That fall, having secured the city’s go-ahead to pour CityPlace’s foundation without funding or permiture and very much still having yet to pour any foundation, Don Sinex went to the press and blamed Brookfield for the lack of foundation poured. Brookfield, at that point 51% owners of the project (having been brought on to secure the financing that Sinex in 2016 insisted was fully present) refused to authorize his submission of documents to the city, which were key to receiving permiture to pour foundation. Sinex refused to disclose the reasoning behind Brookfield’s refusal to authorize him to apply for the permit. Despite all this, the mayor remained cautiously optimistic that the project would get back on track, stating by December 2018 that Brookfield had “a good track record,” with Sinex adding that he was “very close” to getting all the funding for the project. Several months later, in February 2019, Brookfield, previously a silent partner in the CityPlace project, stated that it would be assuming control of development but refused to provide further details to the public beyond that the project was in full review and that they hoped to break ground that spring. 

That spring held some fresh surprises: less than a year after Police Chief Brandon Del Pozo returned to work from his traumatic bicycle accident, Burlington Police officer Cory Campbell punched 54-year-old Douglas Kilburn three times in the right temple, hospitalizing and eventually killing him. State Chief Medical Examiner Steven Shapiro ruled the death a homicide, but not without intense pushback from the mayor and his handpicked chief of police.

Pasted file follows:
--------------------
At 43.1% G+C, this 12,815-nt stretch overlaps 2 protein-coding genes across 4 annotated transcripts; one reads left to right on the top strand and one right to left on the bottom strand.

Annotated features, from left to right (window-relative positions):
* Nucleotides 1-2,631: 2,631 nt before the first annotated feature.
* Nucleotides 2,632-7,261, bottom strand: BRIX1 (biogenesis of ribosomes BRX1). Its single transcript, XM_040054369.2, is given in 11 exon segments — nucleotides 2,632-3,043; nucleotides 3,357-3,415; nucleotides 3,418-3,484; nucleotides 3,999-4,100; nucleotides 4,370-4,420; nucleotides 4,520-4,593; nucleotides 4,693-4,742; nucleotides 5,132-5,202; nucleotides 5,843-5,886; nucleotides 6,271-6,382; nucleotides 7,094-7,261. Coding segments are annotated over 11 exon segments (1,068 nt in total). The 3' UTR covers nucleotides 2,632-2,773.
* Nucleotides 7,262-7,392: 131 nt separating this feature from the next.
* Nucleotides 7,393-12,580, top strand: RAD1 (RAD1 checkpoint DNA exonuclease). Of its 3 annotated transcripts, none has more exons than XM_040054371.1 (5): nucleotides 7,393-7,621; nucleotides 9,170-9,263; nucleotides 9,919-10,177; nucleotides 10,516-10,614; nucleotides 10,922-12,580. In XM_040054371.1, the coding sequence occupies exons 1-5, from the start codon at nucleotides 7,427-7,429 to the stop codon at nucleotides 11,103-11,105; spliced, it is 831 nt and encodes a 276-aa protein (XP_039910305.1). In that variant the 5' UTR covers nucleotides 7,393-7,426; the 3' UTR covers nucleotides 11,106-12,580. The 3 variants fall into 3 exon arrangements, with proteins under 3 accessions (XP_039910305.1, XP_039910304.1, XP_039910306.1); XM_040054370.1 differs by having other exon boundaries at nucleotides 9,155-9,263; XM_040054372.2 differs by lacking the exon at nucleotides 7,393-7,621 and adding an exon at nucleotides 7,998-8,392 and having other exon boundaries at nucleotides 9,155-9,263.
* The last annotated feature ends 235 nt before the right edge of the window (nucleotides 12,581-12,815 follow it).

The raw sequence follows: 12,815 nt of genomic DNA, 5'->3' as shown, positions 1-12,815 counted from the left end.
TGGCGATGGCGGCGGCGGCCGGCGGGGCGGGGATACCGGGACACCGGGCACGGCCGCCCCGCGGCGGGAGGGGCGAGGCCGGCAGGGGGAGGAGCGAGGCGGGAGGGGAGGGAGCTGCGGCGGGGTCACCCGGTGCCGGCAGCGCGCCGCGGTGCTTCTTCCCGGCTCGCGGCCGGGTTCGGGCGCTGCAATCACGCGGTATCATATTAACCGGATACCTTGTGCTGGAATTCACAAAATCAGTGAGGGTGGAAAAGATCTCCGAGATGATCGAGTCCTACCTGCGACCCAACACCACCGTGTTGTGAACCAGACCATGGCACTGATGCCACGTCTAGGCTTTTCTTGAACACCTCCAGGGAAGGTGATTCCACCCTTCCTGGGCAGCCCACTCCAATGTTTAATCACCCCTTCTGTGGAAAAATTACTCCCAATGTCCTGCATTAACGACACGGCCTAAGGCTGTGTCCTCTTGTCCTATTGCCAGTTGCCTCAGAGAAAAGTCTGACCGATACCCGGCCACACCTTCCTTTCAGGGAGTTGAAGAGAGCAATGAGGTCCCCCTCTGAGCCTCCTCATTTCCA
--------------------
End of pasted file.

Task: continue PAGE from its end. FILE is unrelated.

Privately, Del Pozo went on the offensive before Shapiro’s findings were even announced, emailing Vermont Health Commissioner Mark Levine that he and the mayor believed Kilburn’s autopsy report to be inconsistent with Shapiro’s death certificate ruling. In Del Pozo’s words, verbatim from emails obtained by Seven Days, “Our concerns is [sic] that the report of the autopsy does not support a conclusion of homicide based on any [legal] standards.” Later in his email to the Health Commissioner on his and Weinberger’s behalf, Del Pozo went on to write that there was an “urgent and acute” need to clear things up, as “it will bear greatly on the career and life of a police officer,” and also “cause people to impugn the quality of care offered by Vermont’s flagship hospital,” as well as “imply that the police used homicidal violence… …regardless of the legal outcomes.” 

Levine, concerned, called Del Pozo to discuss further and clarify his office’s role. Seven Days reported that the president of the National Association of Medical Examiners found Del Pozo’s position “badly mixed two different standards” — legal and medical — regarding determinations of the cause of death.

In addition to his private correspondence with the health commissioner, Del Pozo continued crusading in the public record as soon as Kilburn’s death certificate was released, saying, “it is possible to rule something a homicide in a death certificate without knowing even precisely how the person died,” to which the Department of Health very reasonably asserted via email that it had, in fact, determined the cause of death if not the exact mechanism. During a press conference, Del Pozo doubled down on his line of questioning in his private correspondence with Levine, strongly asserting there was a meaningful difference between the medical and legal rulings of homicide. Nonetheless, the Vermont State Police opened an investigation into Kilburn’s death.